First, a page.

Auto Pay discount: If you make monthly principal and interest payments by an automatic, monthly deduction from a savings or checking account, your rate will be reduced by one quarter of one percent (0.25%) for so long as you continue to make automatic, electronic monthly payments. This benefit is suspended during periods of deferment and forbearance.
The information provided on this page is updated as of 08/15/2019. Earnest reserves the right to change, pause, or terminate product offerings at any time without notice. Earnest loans are originated by Earnest Operations LLC. California Finance Lender License 6054788. NMLS # 1204917. Earnest Operations LLC is located at 302 2nd Street, Suite 401N, San Francisco, CA 94107. Terms and Conditions apply. Visit https://www.earnest.com/terms-of-service, email us at firstname.lastname@example.org, or call 888-601-2801 for more information on our student loan refinance product.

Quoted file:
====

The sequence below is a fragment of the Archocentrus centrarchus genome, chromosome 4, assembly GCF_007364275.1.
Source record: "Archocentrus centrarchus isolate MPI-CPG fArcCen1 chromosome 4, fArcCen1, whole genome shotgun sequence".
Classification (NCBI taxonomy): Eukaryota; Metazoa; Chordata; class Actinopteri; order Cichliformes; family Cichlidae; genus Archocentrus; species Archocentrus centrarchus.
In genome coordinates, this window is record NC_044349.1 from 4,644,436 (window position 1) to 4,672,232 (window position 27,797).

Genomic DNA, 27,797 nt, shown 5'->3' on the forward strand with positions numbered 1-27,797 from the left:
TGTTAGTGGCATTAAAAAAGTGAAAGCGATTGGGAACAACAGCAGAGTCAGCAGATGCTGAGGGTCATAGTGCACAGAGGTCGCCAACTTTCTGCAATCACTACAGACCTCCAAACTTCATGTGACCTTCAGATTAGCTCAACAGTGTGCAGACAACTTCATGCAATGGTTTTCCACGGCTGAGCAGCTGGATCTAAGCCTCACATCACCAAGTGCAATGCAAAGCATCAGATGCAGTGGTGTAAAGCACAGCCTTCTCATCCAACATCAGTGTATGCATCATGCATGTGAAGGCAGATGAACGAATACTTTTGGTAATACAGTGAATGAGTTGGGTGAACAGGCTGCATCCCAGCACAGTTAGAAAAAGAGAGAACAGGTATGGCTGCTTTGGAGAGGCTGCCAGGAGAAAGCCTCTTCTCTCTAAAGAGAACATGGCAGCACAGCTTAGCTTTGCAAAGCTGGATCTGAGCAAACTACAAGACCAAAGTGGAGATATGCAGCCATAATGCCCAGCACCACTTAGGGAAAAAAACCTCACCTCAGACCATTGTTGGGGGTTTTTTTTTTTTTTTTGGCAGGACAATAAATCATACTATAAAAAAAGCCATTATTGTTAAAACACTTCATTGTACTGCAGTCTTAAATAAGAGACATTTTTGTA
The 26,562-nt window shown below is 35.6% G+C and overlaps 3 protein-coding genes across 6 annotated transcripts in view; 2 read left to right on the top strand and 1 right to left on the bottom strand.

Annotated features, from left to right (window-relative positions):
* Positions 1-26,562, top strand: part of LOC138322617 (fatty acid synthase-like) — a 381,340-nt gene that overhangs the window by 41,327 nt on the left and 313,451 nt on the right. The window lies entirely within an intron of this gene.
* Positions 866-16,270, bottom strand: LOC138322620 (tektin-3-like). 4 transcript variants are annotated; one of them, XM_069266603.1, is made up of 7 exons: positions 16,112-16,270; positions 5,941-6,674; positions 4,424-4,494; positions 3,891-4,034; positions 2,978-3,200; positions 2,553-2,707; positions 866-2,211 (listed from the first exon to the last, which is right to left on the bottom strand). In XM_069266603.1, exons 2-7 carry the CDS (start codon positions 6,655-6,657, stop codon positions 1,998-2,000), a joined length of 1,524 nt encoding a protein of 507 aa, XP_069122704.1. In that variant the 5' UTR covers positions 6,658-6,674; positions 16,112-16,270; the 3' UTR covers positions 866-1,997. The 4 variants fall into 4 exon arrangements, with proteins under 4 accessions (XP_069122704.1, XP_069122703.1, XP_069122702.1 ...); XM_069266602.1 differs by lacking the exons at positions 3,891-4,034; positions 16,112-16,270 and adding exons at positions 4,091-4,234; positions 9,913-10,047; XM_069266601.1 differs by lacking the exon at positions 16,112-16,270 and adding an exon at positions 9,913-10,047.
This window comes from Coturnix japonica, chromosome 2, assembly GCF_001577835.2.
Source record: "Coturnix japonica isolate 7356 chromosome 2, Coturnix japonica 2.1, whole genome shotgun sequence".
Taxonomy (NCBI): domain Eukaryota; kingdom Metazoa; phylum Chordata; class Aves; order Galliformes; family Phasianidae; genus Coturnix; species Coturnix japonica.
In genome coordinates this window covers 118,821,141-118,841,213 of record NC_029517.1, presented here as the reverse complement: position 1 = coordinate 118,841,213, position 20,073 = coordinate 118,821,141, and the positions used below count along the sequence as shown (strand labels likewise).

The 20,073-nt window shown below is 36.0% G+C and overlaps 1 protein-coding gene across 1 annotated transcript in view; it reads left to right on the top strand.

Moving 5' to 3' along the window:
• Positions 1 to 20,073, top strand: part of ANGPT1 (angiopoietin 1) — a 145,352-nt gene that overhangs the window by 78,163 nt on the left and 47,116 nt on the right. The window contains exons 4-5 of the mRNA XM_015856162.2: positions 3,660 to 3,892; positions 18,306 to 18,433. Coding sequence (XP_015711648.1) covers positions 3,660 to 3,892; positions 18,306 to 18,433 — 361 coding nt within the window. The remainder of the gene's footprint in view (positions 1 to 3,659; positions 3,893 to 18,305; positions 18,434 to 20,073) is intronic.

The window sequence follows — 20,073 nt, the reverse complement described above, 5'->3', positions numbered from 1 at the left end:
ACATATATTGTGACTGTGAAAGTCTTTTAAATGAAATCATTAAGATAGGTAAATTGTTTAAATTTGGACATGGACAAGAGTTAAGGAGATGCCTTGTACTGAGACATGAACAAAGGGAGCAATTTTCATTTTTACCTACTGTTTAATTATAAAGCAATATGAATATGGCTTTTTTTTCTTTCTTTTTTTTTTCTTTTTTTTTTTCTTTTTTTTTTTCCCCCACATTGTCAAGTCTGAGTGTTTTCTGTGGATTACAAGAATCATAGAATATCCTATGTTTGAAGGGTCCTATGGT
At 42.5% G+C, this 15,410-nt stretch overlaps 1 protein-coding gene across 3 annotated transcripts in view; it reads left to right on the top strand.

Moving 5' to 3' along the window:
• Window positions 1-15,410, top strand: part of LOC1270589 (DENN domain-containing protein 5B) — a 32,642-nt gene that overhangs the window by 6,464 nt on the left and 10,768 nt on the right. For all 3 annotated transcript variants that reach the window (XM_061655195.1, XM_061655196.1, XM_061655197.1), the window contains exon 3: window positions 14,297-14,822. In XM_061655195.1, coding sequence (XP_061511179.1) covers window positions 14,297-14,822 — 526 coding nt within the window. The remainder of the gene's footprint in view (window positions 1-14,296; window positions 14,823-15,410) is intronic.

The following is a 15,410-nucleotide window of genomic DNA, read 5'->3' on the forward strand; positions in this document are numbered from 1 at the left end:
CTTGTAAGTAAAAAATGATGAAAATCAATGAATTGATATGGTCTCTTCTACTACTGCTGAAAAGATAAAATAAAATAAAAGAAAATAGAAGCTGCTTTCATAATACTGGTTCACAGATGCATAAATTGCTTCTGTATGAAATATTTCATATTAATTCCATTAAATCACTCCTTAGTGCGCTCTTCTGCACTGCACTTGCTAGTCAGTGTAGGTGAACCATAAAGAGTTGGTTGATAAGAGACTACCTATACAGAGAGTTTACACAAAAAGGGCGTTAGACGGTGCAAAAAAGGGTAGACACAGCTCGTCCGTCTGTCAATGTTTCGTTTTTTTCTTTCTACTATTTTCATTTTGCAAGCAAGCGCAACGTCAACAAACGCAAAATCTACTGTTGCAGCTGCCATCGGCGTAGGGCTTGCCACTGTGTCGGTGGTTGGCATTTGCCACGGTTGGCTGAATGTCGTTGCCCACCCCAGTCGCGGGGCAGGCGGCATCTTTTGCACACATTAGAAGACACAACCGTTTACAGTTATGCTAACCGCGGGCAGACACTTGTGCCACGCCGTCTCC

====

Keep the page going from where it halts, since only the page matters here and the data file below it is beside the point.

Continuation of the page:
© 2018 Earnest LLC. All rights reserved. Earnest LLC and its subsidiaries, including Earnest Operations LLC, are not sponsored by or agencies of the United States of America.
2 Important Disclosures for SoFi.
3 Important Disclosures for Laurel Road.
Laurel Road Disclosures
However, if the borrower chooses to make monthly payments automatically by electronic funds transfer (EFT) from a bank account, the fixed rate will decrease by 0.25%, and will increase back up to the regular fixed interest rate described in the preceding paragraph if the borrower stops making (or we stop accepting) monthly payments automatically by EFT from the designated borrower’s bank account.